Caribbean Fruit Fly Pest Profile
- Common Name:
Caribbean Fruit Fly
- Scientific Name:
Anastrepha suspensa (Loew)
- Order and Family:
The Caribbean fruit fly is about 1/3 inch long. It has a yellow tan body with a black spot on the top of the thorax at the scutellum, and clear wings with a typical brown Anastrepha-type wing pattern with an “S” across the wing (Fig. 1). The female ovipositor is about as long as the abdomen. The immature stages are superficially similar to those of other exotic fruit flies. Eggs are white, very small, elongate, and somewhat banana-shaped. Larvae are white, legless, and somewhat carrot-shaped. The pupa is contained inside an elongate oval, shiny brown, hard puparium.
A typical life cycle for this pest is:
Egg Stage: Females lay eggs singly under the skin of mature to overripe host fruits. Time taken for development depends on the ambient temperature.
Larva: The larvae drop from the fruit and burrow into the soil to pupate.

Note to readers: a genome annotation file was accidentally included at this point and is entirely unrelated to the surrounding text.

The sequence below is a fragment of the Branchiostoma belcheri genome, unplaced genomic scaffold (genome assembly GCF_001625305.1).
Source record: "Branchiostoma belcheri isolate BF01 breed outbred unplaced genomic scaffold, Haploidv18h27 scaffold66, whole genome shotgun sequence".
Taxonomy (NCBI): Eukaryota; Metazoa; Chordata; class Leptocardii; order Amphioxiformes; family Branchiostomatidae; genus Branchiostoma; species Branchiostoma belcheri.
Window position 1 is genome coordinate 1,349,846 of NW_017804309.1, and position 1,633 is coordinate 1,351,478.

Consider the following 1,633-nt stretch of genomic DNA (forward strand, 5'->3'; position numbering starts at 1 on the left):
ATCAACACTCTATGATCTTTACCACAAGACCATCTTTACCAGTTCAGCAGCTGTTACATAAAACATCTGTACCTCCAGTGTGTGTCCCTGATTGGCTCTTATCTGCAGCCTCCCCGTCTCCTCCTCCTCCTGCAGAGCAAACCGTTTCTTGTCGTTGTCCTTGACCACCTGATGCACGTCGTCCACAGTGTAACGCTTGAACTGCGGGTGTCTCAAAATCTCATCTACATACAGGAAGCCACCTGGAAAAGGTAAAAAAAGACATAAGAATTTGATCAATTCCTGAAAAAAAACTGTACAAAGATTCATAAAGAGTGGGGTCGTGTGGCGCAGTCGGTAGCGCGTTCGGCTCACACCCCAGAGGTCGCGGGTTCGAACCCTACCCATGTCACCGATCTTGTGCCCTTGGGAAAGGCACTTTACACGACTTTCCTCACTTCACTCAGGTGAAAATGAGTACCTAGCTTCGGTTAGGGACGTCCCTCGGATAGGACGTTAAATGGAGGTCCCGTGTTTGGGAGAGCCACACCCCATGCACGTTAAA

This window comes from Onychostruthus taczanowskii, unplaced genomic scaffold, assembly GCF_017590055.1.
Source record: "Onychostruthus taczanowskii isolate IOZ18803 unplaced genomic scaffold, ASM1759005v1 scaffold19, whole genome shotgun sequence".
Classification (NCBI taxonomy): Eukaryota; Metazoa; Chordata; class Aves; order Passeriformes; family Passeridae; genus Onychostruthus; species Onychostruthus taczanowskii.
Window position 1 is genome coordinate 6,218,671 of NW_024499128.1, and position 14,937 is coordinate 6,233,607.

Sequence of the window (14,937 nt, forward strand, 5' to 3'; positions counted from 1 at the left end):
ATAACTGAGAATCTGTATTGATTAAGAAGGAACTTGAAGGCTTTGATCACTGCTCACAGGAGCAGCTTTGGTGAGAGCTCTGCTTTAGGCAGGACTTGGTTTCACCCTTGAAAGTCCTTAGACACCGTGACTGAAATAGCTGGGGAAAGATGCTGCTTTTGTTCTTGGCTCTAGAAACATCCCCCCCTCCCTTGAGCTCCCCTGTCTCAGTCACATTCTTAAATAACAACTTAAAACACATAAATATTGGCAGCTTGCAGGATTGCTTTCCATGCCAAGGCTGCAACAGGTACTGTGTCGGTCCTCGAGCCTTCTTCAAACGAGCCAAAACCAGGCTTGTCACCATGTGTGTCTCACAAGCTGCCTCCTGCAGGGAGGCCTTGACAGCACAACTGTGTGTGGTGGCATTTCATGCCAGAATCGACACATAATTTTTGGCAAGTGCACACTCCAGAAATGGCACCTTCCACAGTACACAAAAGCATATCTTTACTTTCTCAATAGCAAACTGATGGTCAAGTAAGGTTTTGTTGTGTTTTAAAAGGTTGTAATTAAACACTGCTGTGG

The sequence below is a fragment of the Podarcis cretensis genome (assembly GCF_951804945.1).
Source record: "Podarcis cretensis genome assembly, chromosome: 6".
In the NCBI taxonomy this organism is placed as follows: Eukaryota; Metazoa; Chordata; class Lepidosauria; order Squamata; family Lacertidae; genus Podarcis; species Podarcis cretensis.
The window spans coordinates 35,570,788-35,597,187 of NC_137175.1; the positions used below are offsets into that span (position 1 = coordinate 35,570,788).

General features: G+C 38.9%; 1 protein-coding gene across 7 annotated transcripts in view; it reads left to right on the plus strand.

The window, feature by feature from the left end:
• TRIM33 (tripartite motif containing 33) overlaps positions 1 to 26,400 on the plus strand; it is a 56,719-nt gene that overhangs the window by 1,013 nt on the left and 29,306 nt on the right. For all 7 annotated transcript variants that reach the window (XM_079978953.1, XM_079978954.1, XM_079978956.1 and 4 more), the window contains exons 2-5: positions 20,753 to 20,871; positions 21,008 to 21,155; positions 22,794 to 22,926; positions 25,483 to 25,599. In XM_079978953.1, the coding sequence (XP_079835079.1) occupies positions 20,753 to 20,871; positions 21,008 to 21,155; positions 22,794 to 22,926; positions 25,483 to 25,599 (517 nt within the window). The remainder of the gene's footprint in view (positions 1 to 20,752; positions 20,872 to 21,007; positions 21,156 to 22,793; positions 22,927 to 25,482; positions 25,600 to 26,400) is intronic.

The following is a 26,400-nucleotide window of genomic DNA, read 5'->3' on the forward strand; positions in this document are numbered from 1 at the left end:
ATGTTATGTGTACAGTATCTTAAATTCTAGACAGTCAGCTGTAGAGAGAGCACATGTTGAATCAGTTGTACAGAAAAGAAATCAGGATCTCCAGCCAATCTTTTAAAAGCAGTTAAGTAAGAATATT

Pupa: Maggots tunnel through the fruit feeding on the pulp, shed their skins twice, and emerge through exit holes in 10-14 days.
Adult Stage: In 10 to 14 days, adults emerge from these puparia. Breeding is continuous, with several generations possible each year.
The Caribbean fruit fly has been recorded infesting a number of cultivated and wild fruit including apple, avocado, bell pepper, carambola, citrus, date palm, guava, kumquat, loquat, mango, papaya, peach, pear, pomegranate, and tropical almond. In California, the combined 2005 gross value of the above hosts was over $2.7 billion (USDA NASS 2006).